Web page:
October 1, 2020

State of the Art: A BlackBerry Tablet, but Where Are the Apps?

The BlackBerry tablet, though, seems worth a look. The tech world’s been hyperventilating over this thing. It’s called the PlayBook, and it’s a seven-inch touch-screen tablet ($500, $600, and $700 for the 16-, 32- and 64-gigabyte models).

The iPad, of course, is a 10-incher, but seven has its virtues. It’s much easier to hold with one hand, for example. In principle, you ought to be able to slip the PlayBook into the breast pocket of a jacket — but incredibly, the PlayBook is about half an inch too wide. Whoever muffed that design spec should be barred from the launch party.

Still, the PlayBook looks and feels great: hard rubberized back, brilliant, super-responsive multitouch screen, solid heft (0.9 pounds).

Its software is based on an operating system called QNX, which Research In Motion, the BlackBerry’s maker, bought for its industrial stability. (“It runs nuclear power plants,” says a product manager without a trace of current-events irony.)

Nor is QNX the only other company that lent a hand. Palm and Apple were also involved, although they didn’t know it. The PlayBook software is crawling with borrowed ideas.

For example, to remove or rearrange apps, you hold your finger down on one app icon until all icons begin to pulse (hello, iPad!). And to close a program, you swipe your finger upward from the bottom bezel to turn all app windows into “cards,” and then flick one upward off the screen (hello, Palm Pre!).

There are no buttons on the front at all, and the top edge has only On, Play/Pause and volume keys. Instead, you navigate by swiping your finger from the black border, which seems unduly wide, into the screen itself.

Swiping upward reveals your app icons (and turns your apps into “cards”). Swiping left or right cycles among open multitasking apps. And swiping down reveals an app’s toolbar, if it has one.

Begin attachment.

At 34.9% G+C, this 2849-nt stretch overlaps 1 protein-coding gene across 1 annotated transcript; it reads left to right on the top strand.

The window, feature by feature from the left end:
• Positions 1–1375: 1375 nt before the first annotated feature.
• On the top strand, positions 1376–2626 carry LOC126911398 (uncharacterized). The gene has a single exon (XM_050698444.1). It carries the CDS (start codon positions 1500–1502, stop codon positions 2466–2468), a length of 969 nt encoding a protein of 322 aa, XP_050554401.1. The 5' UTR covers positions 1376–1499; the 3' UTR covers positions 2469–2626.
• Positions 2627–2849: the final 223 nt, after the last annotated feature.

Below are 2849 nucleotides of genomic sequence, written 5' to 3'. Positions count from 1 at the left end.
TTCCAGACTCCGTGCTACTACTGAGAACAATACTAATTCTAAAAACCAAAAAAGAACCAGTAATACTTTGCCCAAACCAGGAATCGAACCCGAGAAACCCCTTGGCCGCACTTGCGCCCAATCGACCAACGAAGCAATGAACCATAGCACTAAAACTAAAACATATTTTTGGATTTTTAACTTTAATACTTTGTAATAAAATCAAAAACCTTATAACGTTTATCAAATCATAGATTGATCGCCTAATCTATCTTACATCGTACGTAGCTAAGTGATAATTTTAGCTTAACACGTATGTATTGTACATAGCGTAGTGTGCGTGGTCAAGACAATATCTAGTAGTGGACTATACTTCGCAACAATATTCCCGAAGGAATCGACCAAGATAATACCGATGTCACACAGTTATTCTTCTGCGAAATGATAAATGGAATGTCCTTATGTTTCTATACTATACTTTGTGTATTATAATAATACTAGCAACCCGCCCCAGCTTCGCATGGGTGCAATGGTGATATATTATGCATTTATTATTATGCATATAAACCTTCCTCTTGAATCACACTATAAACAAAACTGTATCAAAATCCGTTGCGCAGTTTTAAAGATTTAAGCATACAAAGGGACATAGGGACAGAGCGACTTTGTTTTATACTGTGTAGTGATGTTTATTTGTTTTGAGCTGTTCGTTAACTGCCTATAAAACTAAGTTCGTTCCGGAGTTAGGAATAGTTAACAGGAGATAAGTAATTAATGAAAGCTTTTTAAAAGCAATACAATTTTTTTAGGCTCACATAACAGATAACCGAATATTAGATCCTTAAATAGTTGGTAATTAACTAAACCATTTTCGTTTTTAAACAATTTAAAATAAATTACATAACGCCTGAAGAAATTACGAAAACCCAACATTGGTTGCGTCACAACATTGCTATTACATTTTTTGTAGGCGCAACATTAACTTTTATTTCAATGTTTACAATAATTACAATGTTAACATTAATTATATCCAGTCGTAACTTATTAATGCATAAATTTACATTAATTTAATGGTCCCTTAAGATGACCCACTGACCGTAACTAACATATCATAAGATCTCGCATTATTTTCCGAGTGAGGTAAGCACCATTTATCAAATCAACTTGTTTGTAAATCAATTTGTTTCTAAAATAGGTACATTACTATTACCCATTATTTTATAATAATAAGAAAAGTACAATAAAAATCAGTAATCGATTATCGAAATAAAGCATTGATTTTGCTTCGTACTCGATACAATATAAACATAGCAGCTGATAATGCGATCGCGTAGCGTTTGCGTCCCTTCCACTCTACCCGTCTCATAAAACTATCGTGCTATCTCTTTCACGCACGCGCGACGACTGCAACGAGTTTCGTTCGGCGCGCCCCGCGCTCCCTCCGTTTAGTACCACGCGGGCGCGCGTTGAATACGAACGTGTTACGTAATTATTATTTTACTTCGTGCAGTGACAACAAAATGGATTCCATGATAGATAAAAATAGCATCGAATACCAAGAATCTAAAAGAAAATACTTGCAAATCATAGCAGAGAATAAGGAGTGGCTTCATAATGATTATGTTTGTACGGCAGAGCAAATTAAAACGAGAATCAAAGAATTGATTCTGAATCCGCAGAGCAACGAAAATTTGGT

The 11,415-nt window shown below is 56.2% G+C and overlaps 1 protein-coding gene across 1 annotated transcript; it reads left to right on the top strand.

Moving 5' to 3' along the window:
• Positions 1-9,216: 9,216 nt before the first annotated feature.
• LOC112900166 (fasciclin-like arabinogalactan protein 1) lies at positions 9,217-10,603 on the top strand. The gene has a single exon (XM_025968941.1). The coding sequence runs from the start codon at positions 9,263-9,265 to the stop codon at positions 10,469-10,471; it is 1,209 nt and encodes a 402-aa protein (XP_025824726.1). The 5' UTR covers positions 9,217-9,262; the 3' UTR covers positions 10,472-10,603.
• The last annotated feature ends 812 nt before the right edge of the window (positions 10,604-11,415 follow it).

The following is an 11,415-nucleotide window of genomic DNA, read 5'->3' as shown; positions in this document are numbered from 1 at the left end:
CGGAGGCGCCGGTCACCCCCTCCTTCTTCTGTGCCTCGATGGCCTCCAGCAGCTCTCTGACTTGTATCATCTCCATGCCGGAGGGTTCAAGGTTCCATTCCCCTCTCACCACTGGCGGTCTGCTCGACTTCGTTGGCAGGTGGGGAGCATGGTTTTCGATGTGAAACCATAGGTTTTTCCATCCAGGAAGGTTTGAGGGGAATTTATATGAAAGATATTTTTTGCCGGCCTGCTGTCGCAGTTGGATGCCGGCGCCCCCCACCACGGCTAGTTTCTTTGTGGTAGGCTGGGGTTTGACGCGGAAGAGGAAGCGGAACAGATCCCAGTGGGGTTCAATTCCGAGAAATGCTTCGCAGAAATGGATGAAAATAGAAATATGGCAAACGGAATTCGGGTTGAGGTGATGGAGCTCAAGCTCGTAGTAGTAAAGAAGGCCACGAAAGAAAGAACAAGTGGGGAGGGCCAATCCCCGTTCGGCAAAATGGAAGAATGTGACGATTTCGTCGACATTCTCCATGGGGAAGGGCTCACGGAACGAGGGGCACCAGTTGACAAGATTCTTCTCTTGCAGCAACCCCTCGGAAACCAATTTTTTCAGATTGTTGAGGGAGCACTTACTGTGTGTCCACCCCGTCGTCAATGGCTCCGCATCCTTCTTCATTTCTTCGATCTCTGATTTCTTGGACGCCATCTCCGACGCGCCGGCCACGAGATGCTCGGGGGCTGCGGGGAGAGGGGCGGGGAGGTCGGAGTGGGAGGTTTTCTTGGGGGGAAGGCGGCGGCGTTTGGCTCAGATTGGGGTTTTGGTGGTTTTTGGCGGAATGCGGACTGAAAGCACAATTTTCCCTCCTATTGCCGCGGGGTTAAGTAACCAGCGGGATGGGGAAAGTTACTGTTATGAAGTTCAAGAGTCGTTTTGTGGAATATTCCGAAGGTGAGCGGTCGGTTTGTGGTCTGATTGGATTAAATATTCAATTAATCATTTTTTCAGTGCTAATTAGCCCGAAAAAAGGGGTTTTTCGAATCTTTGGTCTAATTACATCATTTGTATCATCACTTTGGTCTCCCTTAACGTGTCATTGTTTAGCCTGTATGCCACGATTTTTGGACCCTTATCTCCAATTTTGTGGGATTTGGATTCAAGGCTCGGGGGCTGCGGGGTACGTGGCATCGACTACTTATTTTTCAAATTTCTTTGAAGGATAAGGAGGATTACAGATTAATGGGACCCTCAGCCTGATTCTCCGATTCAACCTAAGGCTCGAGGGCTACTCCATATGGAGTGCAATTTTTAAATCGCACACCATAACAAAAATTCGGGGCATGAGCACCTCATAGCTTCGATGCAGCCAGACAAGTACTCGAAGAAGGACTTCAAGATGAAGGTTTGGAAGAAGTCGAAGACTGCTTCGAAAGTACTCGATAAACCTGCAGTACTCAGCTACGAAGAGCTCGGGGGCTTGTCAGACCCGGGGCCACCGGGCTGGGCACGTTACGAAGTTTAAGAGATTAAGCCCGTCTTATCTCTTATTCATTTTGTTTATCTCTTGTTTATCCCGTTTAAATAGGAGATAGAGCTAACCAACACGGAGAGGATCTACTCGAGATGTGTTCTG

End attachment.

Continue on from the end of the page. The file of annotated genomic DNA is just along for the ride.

Unfortunately, there’s no way of knowing beforehand if a toolbar exists, so you often swipe futilely and feel silly. Similarly, if app icons completely fill the home screen, you can swipe upward to reveal more — but you won’t know if there are more until you swipe, because no scrollbar appears beforehand to let you know there’s more below the screen.

But the PlayBook does three impressive things that its rivals — the iPad and the Android tablets — can only dream about.

First, with a special HDMI cable (not included), you can hook it up to a TV or projector, which is great for PowerPoint presentations. (Apparently they still do those in corporations.)

The iPad does that, but the TV image is identical to the iPad’s screen image. The PlayBook, however, can show two different things. On the TV, the audience sees your slides; on the PlayBook, you get to see the traditional PowerPoint cheat sheet of notes and slide thumbnails.

The second cool feature has to do with loading the tablet with your music, photos and music. Unfortunately, there’s no iTunes-like software to do this automatically. You have to drag files manually from your computer into the PlayBook’s folders (Music, Photos and so on). But once you’ve set up this process using a USB cable, you can do it thereafter over Wi-Fi — wirelessly. The PlayBook can even accept such wireless transfers when it’s in sleep mode, sitting in your purse or briefcase across the room.

Finally, there’s a wild, wireless Bluetooth connection feature called BlackBerry Bridge. In this setup, the PlayBook acts as a giant viewing window onto the contents of a BlackBerry phone. Whatever e-mail, calendar, address book and instant messages are on the BlackBerry now show up on the PlayBook’s much roomier screen — a live, encrypted two-way link.

(Another advantage of pairing the PlayBook with a BlackBerry: The tablet can get online using the BlackBerry’s cellular connection. You don’t have to pay another $15 or $20 a month for a tethering plan, as you do with iPhones and Android phones.)

BlackBerry Bridge is supposed to appeal to the corporate network administrators who are R.I.M.’s bread and butter, because they can deploy PlayBooks without having to worry about security breaches. Everything they’ve worked so hard to secure on your BlackBerry — e-mail, calendar and so on — stays there. It only appears to be on the PlayBook.

E-mail: pogue@nytimes.com

Article source: http://feeds.nytimes.com/click.phdo?i=c7031a444bf0adc15f224f66c83580c4

Speak Your Mind